The Borough of Manhattan Community College, a City University of New York (CUNY) campus, is preparing students in media production for the real world. The college maintains an HDTV production facility stocked with professional-level tools and offers top students a chance to work with CBS pros during "boot camp."
The center of technology activity in academia has moved from the computer center to the faculty. and, now, after more than 30 years since the microcomputer took technology outside the computer center, it is moving to the students themselves. No, not texting and Twittering but students using learning management tools whose primary clients are students. What impact will this market shift have?
We asked two web 2.0 gurus in higher education for their favorite tools that offer the most impact on instruction. All are easily accessible software tools with a low technology threshold, making them generally easy on tight IT or departmental budgets and personnel resources.
The increased availability and use of open educational resources (OER) may complicate assessment, but assessment methods such as student commentary may help.
ePortfolios have been used widely in recent years for institutional assessment, but now academic ePortfolios have finally "arrived."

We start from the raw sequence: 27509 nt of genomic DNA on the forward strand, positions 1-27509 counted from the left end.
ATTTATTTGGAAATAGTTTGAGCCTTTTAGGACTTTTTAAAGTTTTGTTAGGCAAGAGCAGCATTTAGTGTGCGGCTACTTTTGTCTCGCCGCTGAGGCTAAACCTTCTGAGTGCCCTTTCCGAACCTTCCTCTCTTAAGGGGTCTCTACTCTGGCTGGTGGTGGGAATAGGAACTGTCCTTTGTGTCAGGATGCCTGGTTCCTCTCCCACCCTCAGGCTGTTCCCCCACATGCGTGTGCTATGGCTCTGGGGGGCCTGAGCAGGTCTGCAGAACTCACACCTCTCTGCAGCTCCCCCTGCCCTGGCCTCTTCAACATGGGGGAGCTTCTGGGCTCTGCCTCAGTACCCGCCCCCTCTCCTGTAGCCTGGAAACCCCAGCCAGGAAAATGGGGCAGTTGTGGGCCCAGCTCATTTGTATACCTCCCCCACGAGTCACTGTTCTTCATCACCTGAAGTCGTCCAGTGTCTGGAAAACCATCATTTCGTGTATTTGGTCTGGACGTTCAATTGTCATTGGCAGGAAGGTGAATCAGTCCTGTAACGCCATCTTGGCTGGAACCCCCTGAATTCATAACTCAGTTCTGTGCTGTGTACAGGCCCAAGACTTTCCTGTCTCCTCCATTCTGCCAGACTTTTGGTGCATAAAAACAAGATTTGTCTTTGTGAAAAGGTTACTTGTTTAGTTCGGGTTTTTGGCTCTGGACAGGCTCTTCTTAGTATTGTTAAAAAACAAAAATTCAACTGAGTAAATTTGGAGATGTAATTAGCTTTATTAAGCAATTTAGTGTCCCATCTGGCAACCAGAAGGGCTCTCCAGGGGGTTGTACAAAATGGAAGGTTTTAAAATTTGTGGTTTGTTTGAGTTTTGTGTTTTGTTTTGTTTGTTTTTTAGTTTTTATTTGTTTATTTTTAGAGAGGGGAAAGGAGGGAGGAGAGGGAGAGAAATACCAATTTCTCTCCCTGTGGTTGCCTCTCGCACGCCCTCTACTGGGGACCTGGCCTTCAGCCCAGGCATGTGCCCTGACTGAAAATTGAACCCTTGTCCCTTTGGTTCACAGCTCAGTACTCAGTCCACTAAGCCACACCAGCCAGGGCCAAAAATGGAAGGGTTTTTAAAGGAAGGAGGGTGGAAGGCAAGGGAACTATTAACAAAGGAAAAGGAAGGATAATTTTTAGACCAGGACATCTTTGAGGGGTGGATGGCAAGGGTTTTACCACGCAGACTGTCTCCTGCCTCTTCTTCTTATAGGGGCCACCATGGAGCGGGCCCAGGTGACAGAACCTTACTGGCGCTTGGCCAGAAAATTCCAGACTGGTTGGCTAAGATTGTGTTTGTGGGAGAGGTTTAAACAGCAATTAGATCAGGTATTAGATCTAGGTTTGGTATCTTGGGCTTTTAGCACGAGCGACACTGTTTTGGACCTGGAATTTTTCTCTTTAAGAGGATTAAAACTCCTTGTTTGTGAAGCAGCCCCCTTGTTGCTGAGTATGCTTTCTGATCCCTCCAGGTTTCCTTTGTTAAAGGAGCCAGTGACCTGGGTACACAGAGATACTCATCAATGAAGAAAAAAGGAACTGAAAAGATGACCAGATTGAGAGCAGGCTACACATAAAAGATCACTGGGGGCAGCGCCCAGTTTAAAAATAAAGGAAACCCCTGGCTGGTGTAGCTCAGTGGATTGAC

Momentum is building for open content in higher ed, from MIT's OpenCourseWare to a whole slew domestic and international initiatives. New Media Consortium's Larry Johnson describes some of the hurdles that still remain.
Houston Community College is giving their students more flexibility while taking some of the enrollment pressures off Texas universities. Campus Technology speaks with Houston Community College's Vice Chancellor for Information Technology, William E. Carter, about flexible, online programs--in particular, HCC's Ready When You Are.
Eighty-two percent of students in higher education turn to Wikipedia for their course-related research. But, according to a new report out of the University of Washington, most are doing it just to give their research a jump start.
Early adopters may wonder why other faculty seem so slow to incorporate technology in their courses, but there are actually many external barriers to adoption, including long-held expectations by students and their parents, the endurance of classrooms designed as lecture spaces, and several other standing elements like existing syllabi, textbooks, and even the need to fulfill tenure requirements.
In this candid and eye-opening interview, Philip Hutchison, a household name in SCORM and the man behind Pipwerks, gives his thoughts about the current state of SCORM and e-learning in general, touching on subjects such as how he became one of the go-to SCORM resources, why the authors of SCORM were trying to do too much, and how the PowerPoint-ization of training isn't a good development for e-learning.